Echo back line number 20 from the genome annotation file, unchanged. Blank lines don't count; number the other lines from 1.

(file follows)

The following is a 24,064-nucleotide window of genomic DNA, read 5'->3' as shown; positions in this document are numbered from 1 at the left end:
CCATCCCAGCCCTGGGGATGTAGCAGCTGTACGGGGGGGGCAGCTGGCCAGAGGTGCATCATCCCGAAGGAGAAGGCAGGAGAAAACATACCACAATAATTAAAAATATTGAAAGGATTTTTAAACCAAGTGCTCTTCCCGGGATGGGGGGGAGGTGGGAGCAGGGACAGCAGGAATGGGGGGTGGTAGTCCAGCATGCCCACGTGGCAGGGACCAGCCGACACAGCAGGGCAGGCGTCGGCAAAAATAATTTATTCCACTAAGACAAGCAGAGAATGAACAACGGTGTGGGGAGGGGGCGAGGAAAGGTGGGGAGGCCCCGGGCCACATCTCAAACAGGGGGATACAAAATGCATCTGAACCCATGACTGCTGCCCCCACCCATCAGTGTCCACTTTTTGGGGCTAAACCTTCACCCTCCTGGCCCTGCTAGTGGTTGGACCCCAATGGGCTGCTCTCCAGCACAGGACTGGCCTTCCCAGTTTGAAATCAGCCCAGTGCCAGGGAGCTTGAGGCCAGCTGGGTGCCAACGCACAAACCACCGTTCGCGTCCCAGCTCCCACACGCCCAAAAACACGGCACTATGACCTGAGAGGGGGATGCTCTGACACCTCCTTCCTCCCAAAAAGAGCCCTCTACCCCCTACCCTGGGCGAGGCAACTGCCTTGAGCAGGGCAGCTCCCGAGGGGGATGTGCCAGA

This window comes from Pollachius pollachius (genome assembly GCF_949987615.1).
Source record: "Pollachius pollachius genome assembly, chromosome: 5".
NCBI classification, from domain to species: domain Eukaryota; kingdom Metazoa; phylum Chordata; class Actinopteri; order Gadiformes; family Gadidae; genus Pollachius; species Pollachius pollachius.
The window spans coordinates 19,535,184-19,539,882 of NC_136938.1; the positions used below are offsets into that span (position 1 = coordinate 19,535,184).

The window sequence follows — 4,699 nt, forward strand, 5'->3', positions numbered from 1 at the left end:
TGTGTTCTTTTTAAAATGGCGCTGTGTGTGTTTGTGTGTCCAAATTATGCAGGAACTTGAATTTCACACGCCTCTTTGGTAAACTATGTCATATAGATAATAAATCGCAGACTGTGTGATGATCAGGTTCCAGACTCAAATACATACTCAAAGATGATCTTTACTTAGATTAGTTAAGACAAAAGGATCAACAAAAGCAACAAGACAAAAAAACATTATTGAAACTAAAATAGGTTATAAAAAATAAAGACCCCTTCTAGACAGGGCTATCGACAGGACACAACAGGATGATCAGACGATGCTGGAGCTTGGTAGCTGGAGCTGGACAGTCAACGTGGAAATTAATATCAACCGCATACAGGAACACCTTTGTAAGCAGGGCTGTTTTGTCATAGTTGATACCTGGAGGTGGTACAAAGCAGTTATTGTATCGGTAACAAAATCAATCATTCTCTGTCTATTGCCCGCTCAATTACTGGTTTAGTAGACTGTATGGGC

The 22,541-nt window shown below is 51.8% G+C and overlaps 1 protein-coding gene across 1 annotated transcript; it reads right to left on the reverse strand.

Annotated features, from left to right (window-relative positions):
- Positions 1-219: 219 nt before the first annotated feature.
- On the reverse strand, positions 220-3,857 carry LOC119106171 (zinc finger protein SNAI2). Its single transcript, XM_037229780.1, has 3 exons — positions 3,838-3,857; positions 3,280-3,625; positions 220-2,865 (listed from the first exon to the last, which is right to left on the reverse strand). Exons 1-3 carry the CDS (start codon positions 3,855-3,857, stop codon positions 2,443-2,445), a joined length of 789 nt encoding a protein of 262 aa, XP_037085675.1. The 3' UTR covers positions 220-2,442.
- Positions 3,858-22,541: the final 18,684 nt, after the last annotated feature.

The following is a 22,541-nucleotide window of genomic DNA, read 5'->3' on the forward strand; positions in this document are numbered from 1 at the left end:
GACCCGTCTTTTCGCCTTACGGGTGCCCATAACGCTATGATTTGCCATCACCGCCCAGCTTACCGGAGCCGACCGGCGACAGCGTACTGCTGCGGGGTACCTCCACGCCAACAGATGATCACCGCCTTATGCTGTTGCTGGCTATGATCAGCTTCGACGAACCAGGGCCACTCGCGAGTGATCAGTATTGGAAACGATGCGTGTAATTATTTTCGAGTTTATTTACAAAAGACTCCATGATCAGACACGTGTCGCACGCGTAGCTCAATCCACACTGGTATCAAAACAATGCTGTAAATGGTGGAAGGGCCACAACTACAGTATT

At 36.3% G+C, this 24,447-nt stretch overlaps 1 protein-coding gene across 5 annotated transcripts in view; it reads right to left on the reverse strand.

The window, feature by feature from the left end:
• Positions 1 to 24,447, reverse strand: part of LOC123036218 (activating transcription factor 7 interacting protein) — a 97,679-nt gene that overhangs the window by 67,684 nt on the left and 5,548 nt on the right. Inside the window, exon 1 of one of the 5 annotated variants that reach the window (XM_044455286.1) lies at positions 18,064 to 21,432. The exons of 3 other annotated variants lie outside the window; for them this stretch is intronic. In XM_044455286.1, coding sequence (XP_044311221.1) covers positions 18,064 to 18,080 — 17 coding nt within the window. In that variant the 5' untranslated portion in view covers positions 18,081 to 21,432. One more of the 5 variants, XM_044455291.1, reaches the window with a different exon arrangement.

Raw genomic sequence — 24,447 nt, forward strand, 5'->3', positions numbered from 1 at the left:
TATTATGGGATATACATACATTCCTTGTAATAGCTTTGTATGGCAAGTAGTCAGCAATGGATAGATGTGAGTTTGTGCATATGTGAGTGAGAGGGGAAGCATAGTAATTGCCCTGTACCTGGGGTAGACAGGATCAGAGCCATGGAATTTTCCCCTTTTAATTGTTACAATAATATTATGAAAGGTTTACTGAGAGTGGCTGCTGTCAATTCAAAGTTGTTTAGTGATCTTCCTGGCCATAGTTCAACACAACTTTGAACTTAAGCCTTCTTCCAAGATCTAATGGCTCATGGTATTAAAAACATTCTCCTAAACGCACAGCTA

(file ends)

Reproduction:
TATTATGGGATATACATACATTCCTTGTAATAGCTTTGTATGGCAAGTAGTCAGCAATGGATAGATGTGAGTTTGTGCATATGTGAGTGAGAGGGGAAGCATAGTAATTGCCCTGTACCTGGGGTAGACAGGATCAGAGCCATGGAATTTTCCCCTTTTAATTGTTACAATAATATTATGAAAGGTTTACTGAGAGTGGCTGCTGTCAATTCAAAGTTGTTTAGTGATCTTCCTGGCCATAGTTCAACACAACTTTGAACTTAAGCCTTCTTCCAAGATCTAATGGCTCATGGTATTAAAAACATTCTCCTAAACGCACAGCTA